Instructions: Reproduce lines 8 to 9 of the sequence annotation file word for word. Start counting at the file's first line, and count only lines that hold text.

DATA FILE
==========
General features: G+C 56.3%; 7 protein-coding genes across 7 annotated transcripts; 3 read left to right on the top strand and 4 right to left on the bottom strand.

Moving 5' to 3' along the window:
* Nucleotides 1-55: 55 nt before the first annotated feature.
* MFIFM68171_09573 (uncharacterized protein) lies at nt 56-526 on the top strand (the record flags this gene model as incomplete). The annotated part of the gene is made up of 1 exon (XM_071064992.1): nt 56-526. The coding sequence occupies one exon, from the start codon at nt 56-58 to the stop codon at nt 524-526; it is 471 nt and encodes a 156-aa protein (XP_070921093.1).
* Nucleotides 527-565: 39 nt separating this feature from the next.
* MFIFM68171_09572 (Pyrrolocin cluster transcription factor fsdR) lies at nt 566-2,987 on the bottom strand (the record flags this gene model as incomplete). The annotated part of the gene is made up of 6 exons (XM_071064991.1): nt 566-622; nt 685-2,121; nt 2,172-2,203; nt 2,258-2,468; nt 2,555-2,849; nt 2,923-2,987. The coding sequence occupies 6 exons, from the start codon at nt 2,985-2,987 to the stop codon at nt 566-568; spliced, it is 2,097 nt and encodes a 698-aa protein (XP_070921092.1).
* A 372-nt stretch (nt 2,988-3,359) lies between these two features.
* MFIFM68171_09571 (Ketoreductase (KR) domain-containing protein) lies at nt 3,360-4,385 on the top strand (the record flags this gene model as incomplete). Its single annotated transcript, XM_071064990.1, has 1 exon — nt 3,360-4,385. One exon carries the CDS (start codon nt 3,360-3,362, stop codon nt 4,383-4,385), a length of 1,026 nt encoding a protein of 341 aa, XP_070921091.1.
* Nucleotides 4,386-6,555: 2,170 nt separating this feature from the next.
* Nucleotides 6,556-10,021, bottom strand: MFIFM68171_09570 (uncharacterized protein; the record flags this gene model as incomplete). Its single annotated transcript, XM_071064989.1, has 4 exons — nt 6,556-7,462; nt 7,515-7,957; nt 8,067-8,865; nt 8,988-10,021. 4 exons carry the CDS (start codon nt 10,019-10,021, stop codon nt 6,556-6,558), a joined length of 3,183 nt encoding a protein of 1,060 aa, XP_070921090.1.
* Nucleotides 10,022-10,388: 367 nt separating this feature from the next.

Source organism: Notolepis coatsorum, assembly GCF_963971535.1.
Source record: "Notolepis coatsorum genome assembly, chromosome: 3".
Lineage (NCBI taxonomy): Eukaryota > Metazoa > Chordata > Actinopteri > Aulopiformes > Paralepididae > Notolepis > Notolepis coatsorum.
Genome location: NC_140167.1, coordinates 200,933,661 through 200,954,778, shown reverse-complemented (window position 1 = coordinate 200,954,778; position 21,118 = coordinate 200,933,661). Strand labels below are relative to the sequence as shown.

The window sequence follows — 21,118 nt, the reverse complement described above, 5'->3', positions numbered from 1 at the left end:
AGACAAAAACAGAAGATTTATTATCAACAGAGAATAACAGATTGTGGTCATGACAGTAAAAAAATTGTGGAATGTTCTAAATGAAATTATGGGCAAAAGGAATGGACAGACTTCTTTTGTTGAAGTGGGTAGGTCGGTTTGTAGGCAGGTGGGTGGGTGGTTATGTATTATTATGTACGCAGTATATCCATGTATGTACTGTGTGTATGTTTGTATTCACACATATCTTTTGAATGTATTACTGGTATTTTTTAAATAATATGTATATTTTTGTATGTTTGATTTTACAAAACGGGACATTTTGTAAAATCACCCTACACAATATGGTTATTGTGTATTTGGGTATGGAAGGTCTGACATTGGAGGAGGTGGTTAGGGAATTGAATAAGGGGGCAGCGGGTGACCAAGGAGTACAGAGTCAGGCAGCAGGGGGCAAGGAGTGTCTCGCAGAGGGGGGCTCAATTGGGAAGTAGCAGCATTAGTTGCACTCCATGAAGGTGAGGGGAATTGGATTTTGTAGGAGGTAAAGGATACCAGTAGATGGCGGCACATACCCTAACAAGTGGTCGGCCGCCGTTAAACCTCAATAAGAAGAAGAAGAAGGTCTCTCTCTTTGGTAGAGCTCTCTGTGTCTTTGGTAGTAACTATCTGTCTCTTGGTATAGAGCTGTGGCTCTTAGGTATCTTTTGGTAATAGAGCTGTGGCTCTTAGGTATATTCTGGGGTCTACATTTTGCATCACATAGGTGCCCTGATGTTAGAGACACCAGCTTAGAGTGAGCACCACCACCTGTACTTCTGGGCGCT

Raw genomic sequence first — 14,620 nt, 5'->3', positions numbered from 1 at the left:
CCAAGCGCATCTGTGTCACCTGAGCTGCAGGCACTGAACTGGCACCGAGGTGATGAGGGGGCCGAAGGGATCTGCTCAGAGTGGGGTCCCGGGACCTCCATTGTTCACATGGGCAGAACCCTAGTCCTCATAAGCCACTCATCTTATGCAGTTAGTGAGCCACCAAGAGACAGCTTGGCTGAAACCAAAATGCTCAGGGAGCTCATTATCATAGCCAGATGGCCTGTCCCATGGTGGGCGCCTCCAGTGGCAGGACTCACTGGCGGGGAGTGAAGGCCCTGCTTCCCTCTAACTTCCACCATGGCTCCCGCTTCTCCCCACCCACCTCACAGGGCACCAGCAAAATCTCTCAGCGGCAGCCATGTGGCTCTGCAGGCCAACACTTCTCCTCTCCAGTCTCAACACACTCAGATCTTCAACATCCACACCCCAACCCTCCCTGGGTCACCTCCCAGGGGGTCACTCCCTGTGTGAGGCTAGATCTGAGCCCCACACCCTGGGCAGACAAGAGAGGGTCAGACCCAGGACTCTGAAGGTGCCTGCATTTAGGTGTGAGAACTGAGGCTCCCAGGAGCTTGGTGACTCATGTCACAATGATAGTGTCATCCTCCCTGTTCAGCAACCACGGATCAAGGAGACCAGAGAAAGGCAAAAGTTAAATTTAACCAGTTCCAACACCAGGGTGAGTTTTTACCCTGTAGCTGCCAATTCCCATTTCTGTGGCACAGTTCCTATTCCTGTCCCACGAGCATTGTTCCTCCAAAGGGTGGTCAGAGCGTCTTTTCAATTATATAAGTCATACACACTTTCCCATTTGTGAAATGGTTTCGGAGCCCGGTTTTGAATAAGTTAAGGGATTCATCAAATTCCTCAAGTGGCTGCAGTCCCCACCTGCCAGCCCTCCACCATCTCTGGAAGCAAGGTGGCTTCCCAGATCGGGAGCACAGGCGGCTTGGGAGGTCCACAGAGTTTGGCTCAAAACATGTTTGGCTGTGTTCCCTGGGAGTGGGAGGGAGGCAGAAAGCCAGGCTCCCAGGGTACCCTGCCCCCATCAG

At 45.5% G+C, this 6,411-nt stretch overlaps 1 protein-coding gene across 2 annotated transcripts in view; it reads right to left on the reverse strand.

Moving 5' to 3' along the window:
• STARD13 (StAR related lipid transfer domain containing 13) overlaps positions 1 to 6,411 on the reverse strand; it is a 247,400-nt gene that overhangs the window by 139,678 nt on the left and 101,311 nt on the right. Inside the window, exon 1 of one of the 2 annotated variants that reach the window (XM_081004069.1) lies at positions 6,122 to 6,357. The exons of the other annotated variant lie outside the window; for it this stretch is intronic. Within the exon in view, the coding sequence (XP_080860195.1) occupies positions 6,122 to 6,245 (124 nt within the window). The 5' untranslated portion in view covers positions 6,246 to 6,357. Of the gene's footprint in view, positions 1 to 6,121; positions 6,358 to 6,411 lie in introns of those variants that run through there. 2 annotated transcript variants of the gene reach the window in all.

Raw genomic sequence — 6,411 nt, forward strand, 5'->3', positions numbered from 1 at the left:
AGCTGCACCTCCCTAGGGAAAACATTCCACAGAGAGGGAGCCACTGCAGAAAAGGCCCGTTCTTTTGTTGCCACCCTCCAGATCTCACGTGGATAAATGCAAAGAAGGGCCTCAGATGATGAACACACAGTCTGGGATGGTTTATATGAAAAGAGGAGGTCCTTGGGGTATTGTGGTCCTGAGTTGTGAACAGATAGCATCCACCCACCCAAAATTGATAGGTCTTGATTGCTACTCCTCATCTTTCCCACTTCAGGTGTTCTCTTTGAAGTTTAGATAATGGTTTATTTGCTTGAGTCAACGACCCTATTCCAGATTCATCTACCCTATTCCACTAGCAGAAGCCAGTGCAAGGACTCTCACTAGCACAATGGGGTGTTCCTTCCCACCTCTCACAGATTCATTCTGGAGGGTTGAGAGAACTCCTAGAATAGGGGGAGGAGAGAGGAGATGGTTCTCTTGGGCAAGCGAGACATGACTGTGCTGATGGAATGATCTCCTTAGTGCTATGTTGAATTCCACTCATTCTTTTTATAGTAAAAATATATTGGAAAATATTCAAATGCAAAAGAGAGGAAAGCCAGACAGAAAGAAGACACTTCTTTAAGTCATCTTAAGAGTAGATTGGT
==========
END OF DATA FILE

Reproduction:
* MFIFM68171_09571 (Ketoreductase (KR) domain-containing protein) lies at nt 3,360-4,385 on the top strand (the record flags this gene model as incomplete). Its single annotated transcript, XM_071064990.1, has 1 exon — nt 3,360-4,385. One exon carries the CDS (start codon nt 3,360-3,362, stop codon nt 4,383-4,385), a length of 1,026 nt encoding a protein of 341 aa, XP_070921091.1.
* Nucleotides 4,386-6,555: 2,170 nt separating this feature from the next.